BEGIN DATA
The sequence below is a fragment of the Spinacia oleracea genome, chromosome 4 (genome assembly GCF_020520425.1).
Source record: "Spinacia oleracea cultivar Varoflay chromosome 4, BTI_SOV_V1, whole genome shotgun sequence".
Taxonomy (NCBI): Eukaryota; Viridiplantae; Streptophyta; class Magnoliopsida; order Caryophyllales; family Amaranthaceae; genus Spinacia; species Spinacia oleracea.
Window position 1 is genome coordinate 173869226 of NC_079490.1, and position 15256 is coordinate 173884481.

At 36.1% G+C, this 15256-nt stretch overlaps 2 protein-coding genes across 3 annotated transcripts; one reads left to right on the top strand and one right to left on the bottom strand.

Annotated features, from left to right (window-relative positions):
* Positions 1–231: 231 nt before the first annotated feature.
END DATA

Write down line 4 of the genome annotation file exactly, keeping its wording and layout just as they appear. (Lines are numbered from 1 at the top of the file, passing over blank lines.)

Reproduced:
Window position 1 is genome coordinate 173869226 of NC_079490.1, and position 15256 is coordinate 173884481.